AstraZeneca and Bristol-Myers Squibb have been told by the US Food and Drug Administration that has pushed back its decision date on their new diabetes drug Onglyza.

The agency says it needs additional time to complete the review of the New Drug Application for Onglyza (saxagliptin) so has extended the Prescription Drug User Fee Act date from next Thursday to July 30. The NDA for the dipeptidyl peptidase-4 inhibitor was submitted in June last year.

It does not seem that AstraZeneca and B-MS will need to provide any additional information on the drug which earlier this month received a positive recommendation from the FDA’s Endocrinologic and Metabolic Drugs Advisory Committee. The panel voted (by 10 to 2) that the data supporting the NDA were sufficient to rule out “unacceptable cardiovascular risk relative to comparators”.

Analysts at Deutsche Bank do not seem too concerned about the delay and noted that a number of diabetes drugs have been delayed due to a heavy workload at the FDA. Simon Mather at WestLB issued a research note noting that the delay was not a surprise, given that a trial is underway in patients on Onglyza with renal impairment to rule out the possibility of skin-related side effects. The latter problem led to the FDA issuing only an approvable letter for Novartis’ DPP-4 drug Galvus (vildagliptin) a couple of years ago.

If approved, Onglyza would compete with Merck's DPP-4 inhibitor Januvia (sitagliptin), which is well-established on the market. Analysts have given a wide range of sales estimates for the drug, saying they could go from $300 million to $2 billion.

CHMP positive over Iressa
Meantime AstraZeneca also noted that the European Medicines Agency’s Committee for Medicinal Products for Human Use (CHMP) has issued a positive opinion on its almost-forgotten oral anti-cancer drug, Iressa (gefitinib).

Specifically, the CHMP has recommended the approval of the drug for adults with locally advanced non-small cell lung cancer with activating mutations of epidermal growth factor receptor-tyrosine kinase. The positive opinion is based on a submission package that includes two Phase III studies, IPASS and INTEREST.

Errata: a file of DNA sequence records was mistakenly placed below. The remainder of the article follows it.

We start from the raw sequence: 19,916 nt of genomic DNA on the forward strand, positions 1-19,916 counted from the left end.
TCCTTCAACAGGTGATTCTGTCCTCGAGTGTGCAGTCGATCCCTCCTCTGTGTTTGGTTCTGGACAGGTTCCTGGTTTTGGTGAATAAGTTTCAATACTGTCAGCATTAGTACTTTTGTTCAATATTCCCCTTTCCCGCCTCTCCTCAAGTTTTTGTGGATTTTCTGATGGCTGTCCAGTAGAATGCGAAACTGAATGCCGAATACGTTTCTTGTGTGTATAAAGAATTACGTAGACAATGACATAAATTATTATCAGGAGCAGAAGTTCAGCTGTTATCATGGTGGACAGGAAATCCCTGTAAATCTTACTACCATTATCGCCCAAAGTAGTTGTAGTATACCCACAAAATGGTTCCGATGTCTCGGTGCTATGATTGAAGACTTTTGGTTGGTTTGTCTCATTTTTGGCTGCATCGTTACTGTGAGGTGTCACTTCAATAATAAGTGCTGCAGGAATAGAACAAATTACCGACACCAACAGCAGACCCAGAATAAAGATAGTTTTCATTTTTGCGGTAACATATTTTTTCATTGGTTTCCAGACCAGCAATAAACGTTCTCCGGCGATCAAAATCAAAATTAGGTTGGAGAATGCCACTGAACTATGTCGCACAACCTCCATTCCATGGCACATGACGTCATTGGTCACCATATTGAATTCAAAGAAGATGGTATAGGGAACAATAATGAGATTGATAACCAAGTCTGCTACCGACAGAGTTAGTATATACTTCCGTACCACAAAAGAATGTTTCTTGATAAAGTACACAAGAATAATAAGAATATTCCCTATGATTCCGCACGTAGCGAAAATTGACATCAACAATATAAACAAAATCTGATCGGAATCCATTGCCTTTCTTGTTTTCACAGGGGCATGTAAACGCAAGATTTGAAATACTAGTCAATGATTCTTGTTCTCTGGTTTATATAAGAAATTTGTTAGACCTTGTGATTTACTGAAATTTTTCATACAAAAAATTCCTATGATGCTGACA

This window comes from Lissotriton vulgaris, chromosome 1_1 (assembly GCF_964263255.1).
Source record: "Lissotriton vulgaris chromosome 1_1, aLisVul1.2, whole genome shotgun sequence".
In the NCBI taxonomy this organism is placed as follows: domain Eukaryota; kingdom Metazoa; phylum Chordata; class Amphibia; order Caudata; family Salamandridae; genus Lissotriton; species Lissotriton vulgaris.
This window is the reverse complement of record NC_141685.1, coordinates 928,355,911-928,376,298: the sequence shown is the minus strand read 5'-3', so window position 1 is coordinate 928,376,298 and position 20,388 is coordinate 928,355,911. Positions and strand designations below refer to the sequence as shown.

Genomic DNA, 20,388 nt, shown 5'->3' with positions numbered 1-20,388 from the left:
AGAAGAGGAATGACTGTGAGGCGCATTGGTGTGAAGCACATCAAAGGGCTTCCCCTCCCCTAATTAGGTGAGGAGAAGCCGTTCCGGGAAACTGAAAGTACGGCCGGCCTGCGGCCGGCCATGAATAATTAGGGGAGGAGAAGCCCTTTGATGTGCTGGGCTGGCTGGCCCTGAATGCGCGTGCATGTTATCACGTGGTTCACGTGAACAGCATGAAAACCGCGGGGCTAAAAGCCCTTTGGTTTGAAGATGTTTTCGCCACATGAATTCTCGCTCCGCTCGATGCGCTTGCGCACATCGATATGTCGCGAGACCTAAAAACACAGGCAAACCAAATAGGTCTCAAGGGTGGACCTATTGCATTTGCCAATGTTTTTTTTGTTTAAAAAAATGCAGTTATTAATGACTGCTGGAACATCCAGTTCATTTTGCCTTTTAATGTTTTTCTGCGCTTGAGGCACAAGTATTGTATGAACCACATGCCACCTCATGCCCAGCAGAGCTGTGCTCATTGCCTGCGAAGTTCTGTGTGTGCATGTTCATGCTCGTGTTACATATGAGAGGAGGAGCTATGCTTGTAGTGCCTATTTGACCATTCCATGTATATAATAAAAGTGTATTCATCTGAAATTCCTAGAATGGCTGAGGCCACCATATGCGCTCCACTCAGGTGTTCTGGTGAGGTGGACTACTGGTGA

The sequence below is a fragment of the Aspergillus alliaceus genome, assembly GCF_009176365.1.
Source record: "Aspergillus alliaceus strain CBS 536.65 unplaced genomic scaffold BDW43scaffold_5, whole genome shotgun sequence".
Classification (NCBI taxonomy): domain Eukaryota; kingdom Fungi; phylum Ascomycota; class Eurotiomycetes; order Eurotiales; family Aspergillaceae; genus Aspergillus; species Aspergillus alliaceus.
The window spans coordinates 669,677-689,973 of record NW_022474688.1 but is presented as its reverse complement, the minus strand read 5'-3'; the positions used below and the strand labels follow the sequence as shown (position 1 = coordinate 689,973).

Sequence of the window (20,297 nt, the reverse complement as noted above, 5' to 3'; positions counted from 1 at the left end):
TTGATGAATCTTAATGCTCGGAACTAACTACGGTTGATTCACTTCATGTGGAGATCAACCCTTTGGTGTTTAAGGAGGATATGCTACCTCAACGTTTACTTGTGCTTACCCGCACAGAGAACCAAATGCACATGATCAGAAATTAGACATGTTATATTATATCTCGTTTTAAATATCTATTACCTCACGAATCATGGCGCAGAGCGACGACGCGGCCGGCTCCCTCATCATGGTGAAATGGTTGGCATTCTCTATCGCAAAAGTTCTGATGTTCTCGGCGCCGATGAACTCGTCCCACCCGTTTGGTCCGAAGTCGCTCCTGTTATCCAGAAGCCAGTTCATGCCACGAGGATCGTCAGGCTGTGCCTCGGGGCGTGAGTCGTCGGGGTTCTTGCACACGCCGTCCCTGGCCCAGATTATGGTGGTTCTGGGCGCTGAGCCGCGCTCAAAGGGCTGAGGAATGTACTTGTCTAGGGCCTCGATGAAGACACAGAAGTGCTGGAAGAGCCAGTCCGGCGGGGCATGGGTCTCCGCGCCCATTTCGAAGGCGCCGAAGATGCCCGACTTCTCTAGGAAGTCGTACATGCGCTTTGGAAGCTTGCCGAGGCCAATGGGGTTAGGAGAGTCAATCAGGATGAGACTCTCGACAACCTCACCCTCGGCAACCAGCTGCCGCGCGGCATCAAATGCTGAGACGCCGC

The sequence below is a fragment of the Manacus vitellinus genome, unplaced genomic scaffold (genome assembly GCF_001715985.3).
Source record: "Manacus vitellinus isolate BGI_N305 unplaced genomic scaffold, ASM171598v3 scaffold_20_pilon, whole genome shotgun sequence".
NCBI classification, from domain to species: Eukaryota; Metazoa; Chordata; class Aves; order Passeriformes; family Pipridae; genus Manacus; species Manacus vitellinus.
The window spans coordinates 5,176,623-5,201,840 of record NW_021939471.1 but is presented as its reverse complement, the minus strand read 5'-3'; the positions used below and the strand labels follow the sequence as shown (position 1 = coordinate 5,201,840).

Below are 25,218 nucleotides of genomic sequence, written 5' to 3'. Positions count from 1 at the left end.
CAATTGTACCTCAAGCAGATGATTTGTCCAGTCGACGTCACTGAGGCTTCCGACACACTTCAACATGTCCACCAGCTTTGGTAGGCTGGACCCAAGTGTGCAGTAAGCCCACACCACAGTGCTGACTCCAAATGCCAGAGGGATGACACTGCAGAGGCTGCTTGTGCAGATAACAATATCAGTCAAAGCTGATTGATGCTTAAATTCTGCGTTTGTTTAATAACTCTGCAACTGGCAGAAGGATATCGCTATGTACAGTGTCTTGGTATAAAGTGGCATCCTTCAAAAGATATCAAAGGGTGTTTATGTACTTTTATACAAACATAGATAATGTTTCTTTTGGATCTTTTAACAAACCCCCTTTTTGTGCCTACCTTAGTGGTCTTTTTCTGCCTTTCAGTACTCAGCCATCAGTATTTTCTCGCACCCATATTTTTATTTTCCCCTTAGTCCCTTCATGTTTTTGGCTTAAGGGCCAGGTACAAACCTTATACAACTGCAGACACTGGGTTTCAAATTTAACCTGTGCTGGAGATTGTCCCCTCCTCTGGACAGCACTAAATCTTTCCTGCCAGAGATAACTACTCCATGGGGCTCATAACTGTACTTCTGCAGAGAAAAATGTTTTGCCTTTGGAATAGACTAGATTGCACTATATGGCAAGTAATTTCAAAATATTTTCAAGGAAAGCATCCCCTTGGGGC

Anders Ekblom, executive vice president for development at AstraZeneca, said the positive CHMP opinion “is an important step towards addressing the great unmet medical need of lung cancer patients in Europe, and supports AstraZeneca’s personalised healthcare strategy to develop the right medicine for the right patient”. If Iressa is approved, “for the first time patients with these types of EGFR positive tumours will have a better alternative to chemotherapy as a first-line treatment”, he added.

The company will be required to conduct a follow-up measure study, to generate further data in a Caucasian NSCLC patient population, and it is in discussion with the CHMP to finalise the study design and endpoints.

The news represents a return to the spotlight for Iressa, which is sold in the Asia-Pacific region and was previously touted as a blockbuster. However those hopes collapsed in 2004 when results from a 1,700-patient study in people with advanced NSCLC who had failed on previous chemotherapy revealed that at the end of one year, just 27% of the Iressa group were still alive compared to 21% of placebo receivers.

AstraZeneca was allowed to keep the drug on the market in the USA, but its use was heavily restricted and no new patients were allowed access to the therapy unless they were taking part in a clinical trial. The firm withdrew its application to market Iressa in Europe shortly after.

If Iressa gets approved in Europe, it will compete with Roche/OSI Pharmaceuticals’ blockbuster Tarceva (erlotinib).